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Energy Habit #4 is DEVELOP – and we develop on the road in three ways –
1. Sharpen the Mind
2. Process the Thoughts
3. Monitor the Heart
Sharpen the Mind – is what we put in to sharpen us in multiple ways
Process the Thoughts – is getting out of our head all that we put in
Monitor the Heart – is keeping a pulse on how we’re REALLY doing
One of the best ways to sharpen the mind is to read content that teaches and challenges you to develop personally and professionally.
And one of the most influential books I’ve read in the past year was written by someone I’ve interviewed before and followed his writing, James Clear.
His book, Atomic Habits, was pivotal in curating and translating my habits in helping business travelers and is the foundation of the content in this episode. So, all the content kudos goes to James Clear.
There are seemingly no bigger creatures of habits than someone who works on the road: aka – a Road Warrior.
We’re the essence of creatures of habits. We have our way of doing our “road thing.”
Habits make or break your ability to become an Elite Road Warrior. The irony about our habits is that if we have good habits at home, we’ll most likely have good habits on the road.
If you don’t have good habits at home, the road will absolutely expose you.
Now, I’m not talking about taking a business trip once a twice a year and it feels like vacation but when the road is your vocation.
If you eat lousy at home, few turn it around on the road.
If you don’t sleep well at home, you rarely sleep more or better on the road.
If you don’t workout at home, you rarely turn into a gym rat on the road.
And I can go on and on and on.
According to researchers at Duke University, habits account for about 40 percent of our behaviors on any given day. 
Here’s the goal or the win of this episode – to get you to think about your Road Habits and find out where exactly you’re in a Road Rut with your habits.
I’m a psychology nerd and have the degree to prove it but it’s important to understand the process of building a habit to start the Road Habits conversation.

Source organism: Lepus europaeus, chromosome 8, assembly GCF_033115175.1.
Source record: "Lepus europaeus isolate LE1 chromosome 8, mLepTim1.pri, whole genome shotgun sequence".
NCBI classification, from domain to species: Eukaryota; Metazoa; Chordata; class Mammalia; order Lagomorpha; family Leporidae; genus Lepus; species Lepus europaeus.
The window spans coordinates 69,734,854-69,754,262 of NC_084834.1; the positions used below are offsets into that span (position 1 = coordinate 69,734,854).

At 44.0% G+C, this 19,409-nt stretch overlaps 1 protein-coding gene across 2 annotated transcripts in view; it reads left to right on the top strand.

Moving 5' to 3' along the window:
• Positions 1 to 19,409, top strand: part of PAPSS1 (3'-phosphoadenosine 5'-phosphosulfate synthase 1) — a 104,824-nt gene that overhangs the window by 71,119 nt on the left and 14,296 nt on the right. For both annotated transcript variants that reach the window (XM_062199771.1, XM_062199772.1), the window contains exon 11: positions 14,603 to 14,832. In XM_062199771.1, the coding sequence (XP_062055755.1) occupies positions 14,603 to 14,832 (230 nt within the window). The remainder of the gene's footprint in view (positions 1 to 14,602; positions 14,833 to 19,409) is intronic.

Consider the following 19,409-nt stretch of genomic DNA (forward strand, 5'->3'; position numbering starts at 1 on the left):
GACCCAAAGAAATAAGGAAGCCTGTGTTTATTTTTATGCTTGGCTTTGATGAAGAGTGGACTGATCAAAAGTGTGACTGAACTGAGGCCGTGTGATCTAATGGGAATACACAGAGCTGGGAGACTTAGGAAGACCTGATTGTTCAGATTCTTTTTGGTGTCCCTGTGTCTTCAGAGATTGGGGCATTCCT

A habit is a behavior that is repeated enough times to become automatic.
It can be divided into four simple steps:
1. Cue. A piece of information that suggests there’s a reward to be found, like the smell of a cookie or a dark room waiting to light up.
2. Craving. The motivation to change something to get the reward, like tasting the delicious cookie or being able to see.
3. Response. Whatever thought or action you need to take to get to the reward.
4. Reward. The satisfying feeling you get from the change, along with the lesson whether to do it again or not.
The cue is about noticing the reward.
The craving is about wanting the reward.
The response is about obtaining the reward.
If a behavior is not sufficient in any of the four stages, it will not become a habit or automatic.
In summary, the CUE triggers a CRAVING, which motivates a RESPONSE, which provides a REWARD, which satisfies the craving, and, ultimately, becomes associated with the cue.
This is key: All behavior is driven by the desire to solve a problem.
Sometimes the problem is that you notice something good and you want to obtain it. Sometimes the problem is that you are experiencing pain and you want to relieve it.
Either way, the purpose of every habit is to solve the problems you face.
So, let’s get practical.
Many of my road habits are to relieve stress and make life on the road easier – not necessarily better.
- I order what I want that I either can’t get at home, not willing to pay for on my own, or eat because it’s front of me.
- I don’t drink on weeknights at home but I almost always do on the road.
- I’m connected with my family more at home because they’re right there in front of me but on the road, I sadly find it a challenge to even text or call and it’s always on the time that is best for me.
Do you see what I mean?
Then, over weeks, months, and years of doing things that relieve my stress and make my life on the road easier, I develop certain habits that help me get by, not get better.
And this is why the Six Energy Habits are vitally important.
They challenge us in six key areas to leverage the road and what it can do for us, not look at only the limits and what it can’t do for us.
On the road, it is so easy to overestimate the importance of one defining moment or massive change and underestimate the value of making small improvements on a daily basis.
Too often, we convince ourselves that massive success requires massive action. And as a result, we do nothing.
Improving 1 percent isn’t particularly notable – sometimes it isn’t even noticeable – but it can be far more meaningful in the long run.
Unfortunately the slow pace of transformation also make it easy to let a bad habit slide.
- If you eat an unhealthy meal today, the scale doesn’t move much.
- If you work late tonight and ignore your family they will forgive you.
- If you procrastinate and put your project off until tomorrow, there will usually be time to finish later. A single decision is easy to dismiss.
But when we repeat 1 percent errors, day after day, by replicating poor decisions, duplicating tiny mistakes, and rationalizing little excuses, our small choices compound into toxic results. It’s the accumulation of many missteps – a 1 percent decline here and there – that eventually leads to a problem. Over the span of moments that make up a lifetime these choices determine the difference between who you are and who you could be.